You may wonder why Microsoft felt it necessary to start over again, putting ADO "out to pasture" and moving on to ADO.NET. Wasn't ADO good enough? It isn't that ADO was not good enough; rather, developer's needs have changed.
The biggest difference between ADO.NET and ADO is that ADO.NET was constructed, from the ground up, to support disconnected manipulation of data. With ADO.NET, you read through the data using a forward-only, read-only stream. If you need to work with a set of data, you retrieve a cached version of the data you need, work with it in a disconnected environment, and then send updates back when you're done.
Certainly, ADO's connected model requires less thought on the part of the developer. You connect to data, do your work, and disconnect when you're done. It may take a while to "get the hang" of the new object model and how it all fits together. However, we've been convinced, and we hope that over the course of the next few chapters you buy into it as well.
The following list describes some of the areas where ADO.NET excels over ADO:
Performance. ADO.NET uses a disconnected architecture, allowing static data to be stored in memory and requiring fewer roundtrips to the database. (Of course, ADO supported disconnected recordsets as well, but the support was limited, and this wasn't the way most developers used ADO.) In addition, COM developers always had to pay the price of marshalling ADO recordsets from tier to tier in a multitiered application. In ADO.NET, data is normally transported as XML, thus reducing the need for translations.
Scalability. A disconnected scenario is often superior, in terms of scalability, because you never have users maintaining lengthy connections to the database and using up valuable resources. Instead of tying up database connections and locks, ADO.NET clients retrieve the data, disconnect, and release their resources.
Interoperability. ADO.NET transports data as XML. This means that it is easy to pass data from one component to another, because XML is pure text. Components can be on the same machine, different machines, or separated by the Internet, and they can even be on different operating systems. This makes interoperating between these various components easy and flexible. XML is supported by every modern operating system and platform, and even non-.NET clients can consume the data provided by ADO.NET.
Programmability. Visual Studio .NET provides tools to create classes that "wrap up" DataSets, providing methods and properties for working with a specific schema. These classes, named typed DataSets, make it easier to interact programmatically with the DataSet. If you choose to use typed DataSets, you get extra design-time benefits. Typed DataSets provide strong data typing when working with columns within your DataSets. In addition, they also provide properties that represent the columns within your data.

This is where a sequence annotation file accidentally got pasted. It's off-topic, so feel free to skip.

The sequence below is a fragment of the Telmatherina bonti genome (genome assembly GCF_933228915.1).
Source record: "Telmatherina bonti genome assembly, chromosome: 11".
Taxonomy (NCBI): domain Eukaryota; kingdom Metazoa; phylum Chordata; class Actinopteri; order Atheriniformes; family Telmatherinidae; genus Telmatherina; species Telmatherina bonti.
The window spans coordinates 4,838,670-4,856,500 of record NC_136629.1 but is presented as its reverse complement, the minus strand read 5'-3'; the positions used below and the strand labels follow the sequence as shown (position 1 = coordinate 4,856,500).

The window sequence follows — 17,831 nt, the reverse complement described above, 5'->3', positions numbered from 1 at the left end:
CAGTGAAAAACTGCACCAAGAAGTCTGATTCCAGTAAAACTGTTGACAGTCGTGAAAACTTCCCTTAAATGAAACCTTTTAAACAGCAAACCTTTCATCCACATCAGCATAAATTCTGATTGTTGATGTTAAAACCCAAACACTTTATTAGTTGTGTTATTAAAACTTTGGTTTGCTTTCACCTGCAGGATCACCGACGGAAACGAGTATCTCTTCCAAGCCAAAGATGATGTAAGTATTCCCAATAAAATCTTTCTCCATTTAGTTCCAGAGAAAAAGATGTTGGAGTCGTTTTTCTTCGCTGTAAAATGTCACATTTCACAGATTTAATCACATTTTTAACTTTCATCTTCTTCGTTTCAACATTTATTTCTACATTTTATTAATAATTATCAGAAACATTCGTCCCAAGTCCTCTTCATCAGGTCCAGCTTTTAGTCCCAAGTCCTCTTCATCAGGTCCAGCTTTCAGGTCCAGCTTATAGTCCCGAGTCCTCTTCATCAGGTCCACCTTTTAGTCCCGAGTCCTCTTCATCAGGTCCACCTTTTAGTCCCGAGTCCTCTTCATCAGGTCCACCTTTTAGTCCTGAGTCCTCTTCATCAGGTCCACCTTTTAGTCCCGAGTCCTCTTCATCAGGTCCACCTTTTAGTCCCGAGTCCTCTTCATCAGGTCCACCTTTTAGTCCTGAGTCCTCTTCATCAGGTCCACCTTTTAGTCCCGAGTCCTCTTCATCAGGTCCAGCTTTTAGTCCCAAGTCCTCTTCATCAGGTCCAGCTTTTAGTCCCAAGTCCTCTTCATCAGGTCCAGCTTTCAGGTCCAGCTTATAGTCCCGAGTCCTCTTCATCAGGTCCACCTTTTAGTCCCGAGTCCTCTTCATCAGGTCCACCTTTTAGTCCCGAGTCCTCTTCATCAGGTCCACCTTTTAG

For example, if you had created a DataSet containing a DataTable named Customers and you wanted to retrieve the AvailableCredit column from row 3, you might write code like this:
credit = _ ds.Tables("Customers").Rows(3)("AvailableCredit")
Using a typed DataSet, you could rewrite the same code as this:
credit = ds.Customers(3).AvailableCredit
The code for the typed DataSet is both easier to read and easier to write, because Visual Studio can provide IntelliSense as you enter column names. The code for the typed DataSet is safer, as well, because it provides for compile-time checking of types. For example, suppose that AvailableCredit is a Decimal type. If the programmer erroneously assigns the AvailableCredit column to a String variable, Visual Studio .NET would report the error to the programmer at compile time. When working with a standard DataSet, the programmer wouldn't learn of the error until runtime.
When you work with a typed DataSet, you're creating an instance of a particular class that inherits from the DataSet object. This class provides properties that have the same name as the columns within the underlying DataSet, and these properties supply the data you're working with. When you refer to a column, such as ds.Customers, you're actually referring to a property of the typed DataSet class, not a real column within the DataSet. It's a subtle distinction, but it's important to understand that you're interacting with a class that Visual Studio .NET generated for you, not with the actual DataSet itself. All the source code is available there's no hidden magic. You can investigate and study the typed DataSet source code that's available as part of your project once you create the class.